Complaint filed against police over comments ahead of anti-police brutality march

A formal complaint has been filed against the head of media relations for the Montreal police department, alleging that Ian Lafrenière “incited officers to commit illegal acts” in an interview with the Journal de Montréal this week.

Speaking to a reporter about the annual anti-police brutality march — scheduled for this coming Sunday — Lafrenière explained that police still had not received an itinerary for the demonstration as required by municipal bylaw P-6. As such, he said, anyone participating could be arrested.

But several thousand tickets issued in recent years under the controversial bylaw were thrown out last month after a judge ruled that article 2.1 of the bylaw was unclearly written, and did not expressly say that protesters can be fined if organizers do not provide an itinerary.

Asked about this issue, Lafrenière — on video — told the Journal that his officers would get around it by noting another article in the bylaw on the actual tickets. That would be article 6, which states that “every person must immediately comply with the order of a peace officer to leave the scene of an assembly, parade or gathering held in violation of this bylaw.”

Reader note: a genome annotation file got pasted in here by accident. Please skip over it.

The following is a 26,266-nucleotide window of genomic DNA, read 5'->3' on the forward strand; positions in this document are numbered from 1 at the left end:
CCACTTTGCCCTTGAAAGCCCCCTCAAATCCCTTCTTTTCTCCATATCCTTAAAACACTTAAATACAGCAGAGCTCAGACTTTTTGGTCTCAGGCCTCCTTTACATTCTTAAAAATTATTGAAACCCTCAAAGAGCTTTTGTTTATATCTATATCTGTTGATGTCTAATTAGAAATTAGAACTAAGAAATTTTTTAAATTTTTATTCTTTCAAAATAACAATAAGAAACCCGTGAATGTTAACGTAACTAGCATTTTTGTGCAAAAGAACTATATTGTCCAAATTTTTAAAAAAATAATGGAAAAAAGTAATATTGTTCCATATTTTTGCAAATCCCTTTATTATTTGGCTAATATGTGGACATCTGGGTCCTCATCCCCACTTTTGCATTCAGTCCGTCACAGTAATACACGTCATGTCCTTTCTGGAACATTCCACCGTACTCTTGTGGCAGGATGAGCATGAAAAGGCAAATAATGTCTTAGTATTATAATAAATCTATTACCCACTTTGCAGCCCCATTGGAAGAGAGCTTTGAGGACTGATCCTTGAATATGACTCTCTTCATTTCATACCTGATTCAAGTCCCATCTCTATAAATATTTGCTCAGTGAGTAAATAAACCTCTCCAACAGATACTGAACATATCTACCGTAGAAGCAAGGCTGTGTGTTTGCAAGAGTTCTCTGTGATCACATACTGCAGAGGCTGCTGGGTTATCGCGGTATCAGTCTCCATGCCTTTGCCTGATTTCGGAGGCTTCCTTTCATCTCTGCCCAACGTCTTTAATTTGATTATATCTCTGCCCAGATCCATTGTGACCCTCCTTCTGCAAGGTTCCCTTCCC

Lafrenière called it “an administrative detail.” But Yves Manseau, the man who filed the complaint against Lafrenière to the ethics commissioner on Wednesday, says holding people for one infraction and noting another on the ticket is a clear attempt to circumvent the law.

“It is therefore clear that Mr. Lafrenière and his (fellow officers) wish to use the back door for something that is not allowed to be done via the back door,” Manseau wrote. The ethics commissioner now has 40 days to review the complaint and decide whether to dismiss it, order Lafrenière to meet with Manseau to discuss the matter, or launch an investigation.

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